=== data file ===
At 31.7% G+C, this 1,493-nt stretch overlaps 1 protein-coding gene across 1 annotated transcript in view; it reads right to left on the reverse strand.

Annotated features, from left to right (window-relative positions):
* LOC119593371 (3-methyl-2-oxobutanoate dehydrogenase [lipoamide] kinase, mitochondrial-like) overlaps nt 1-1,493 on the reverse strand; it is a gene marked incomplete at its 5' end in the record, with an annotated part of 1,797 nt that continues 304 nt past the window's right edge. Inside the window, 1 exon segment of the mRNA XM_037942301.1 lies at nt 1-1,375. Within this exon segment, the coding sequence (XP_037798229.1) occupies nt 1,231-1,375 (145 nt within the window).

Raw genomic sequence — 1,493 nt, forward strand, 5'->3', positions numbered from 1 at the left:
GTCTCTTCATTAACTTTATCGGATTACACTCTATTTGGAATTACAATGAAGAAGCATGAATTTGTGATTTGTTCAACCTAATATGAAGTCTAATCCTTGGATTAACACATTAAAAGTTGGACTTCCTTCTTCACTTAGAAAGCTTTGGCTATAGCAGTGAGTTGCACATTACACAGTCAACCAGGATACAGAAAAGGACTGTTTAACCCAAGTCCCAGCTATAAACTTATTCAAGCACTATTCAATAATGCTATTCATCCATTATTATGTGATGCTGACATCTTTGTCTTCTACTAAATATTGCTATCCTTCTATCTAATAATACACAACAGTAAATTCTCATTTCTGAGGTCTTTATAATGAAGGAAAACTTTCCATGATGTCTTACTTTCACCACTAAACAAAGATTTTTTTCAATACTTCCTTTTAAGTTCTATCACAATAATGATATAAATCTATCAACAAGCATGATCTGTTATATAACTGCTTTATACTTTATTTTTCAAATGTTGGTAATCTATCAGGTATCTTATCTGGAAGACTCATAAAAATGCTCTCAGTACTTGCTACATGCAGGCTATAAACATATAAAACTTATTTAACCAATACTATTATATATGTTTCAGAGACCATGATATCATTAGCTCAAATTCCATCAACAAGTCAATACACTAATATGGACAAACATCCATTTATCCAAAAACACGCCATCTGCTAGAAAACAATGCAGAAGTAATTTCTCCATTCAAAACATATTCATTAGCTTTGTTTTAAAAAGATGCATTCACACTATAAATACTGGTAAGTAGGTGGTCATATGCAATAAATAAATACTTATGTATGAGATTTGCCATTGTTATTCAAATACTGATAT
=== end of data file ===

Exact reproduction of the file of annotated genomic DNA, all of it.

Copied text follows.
At 31.7% G+C, this 1,493-nt stretch overlaps 1 protein-coding gene across 1 annotated transcript in view; it reads right to left on the reverse strand.

Annotated features, from left to right (window-relative positions):
* LOC119593371 (3-methyl-2-oxobutanoate dehydrogenase [lipoamide] kinase, mitochondrial-like) overlaps nt 1-1,493 on the reverse strand; it is a gene marked incomplete at its 5' end in the record, with an annotated part of 1,797 nt that continues 304 nt past the window's right edge. Inside the window, 1 exon segment of the mRNA XM_037942301.1 lies at nt 1-1,375. Within this exon segment, the coding sequence (XP_037798229.1) occupies nt 1,231-1,375 (145 nt within the window).

Raw genomic sequence — 1,493 nt, forward strand, 5'->3', positions numbered from 1 at the left:
GTCTCTTCATTAACTTTATCGGATTACACTCTATTTGGAATTACAATGAAGAAGCATGAATTTGTGATTTGTTCAACCTAATATGAAGTCTAATCCTTGGATTAACACATTAAAAGTTGGACTTCCTTCTTCACTTAGAAAGCTTTGGCTATAGCAGTGAGTTGCACATTACACAGTCAACCAGGATACAGAAAAGGACTGTTTAACCCAAGTCCCAGCTATAAACTTATTCAAGCACTATTCAATAATGCTATTCATCCATTATTATGTGATGCTGACATCTTTGTCTTCTACTAAATATTGCTATCCTTCTATCTAATAATACACAACAGTAAATTCTCATTTCTGAGGTCTTTATAATGAAGGAAAACTTTCCATGATGTCTTACTTTCACCACTAAACAAAGATTTTTTTCAATACTTCCTTTTAAGTTCTATCACAATAATGATATAAATCTATCAACAAGCATGATCTGTTATATAACTGCTTTATACTTTATTTTTCAAATGTTGGTAATCTATCAGGTATCTTATCTGGAAGACTCATAAAAATGCTCTCAGTACTTGCTACATGCAGGCTATAAACATATAAAACTTATTTAACCAATACTATTATATATGTTTCAGAGACCATGATATCATTAGCTCAAATTCCATCAACAAGTCAATACACTAATATGGACAAACATCCATTTATCCAAAAACACGCCATCTGCTAGAAAACAATGCAGAAGTAATTTCTCCATTCAAAACATATTCATTAGCTTTGTTTTAAAAAGATGCATTCACACTATAAATACTGGTAAGTAGGTGGTCATATGCAATAAATAAATACTTATGTATGAGATTTGCCATTGTTATTCAAATACTGATAT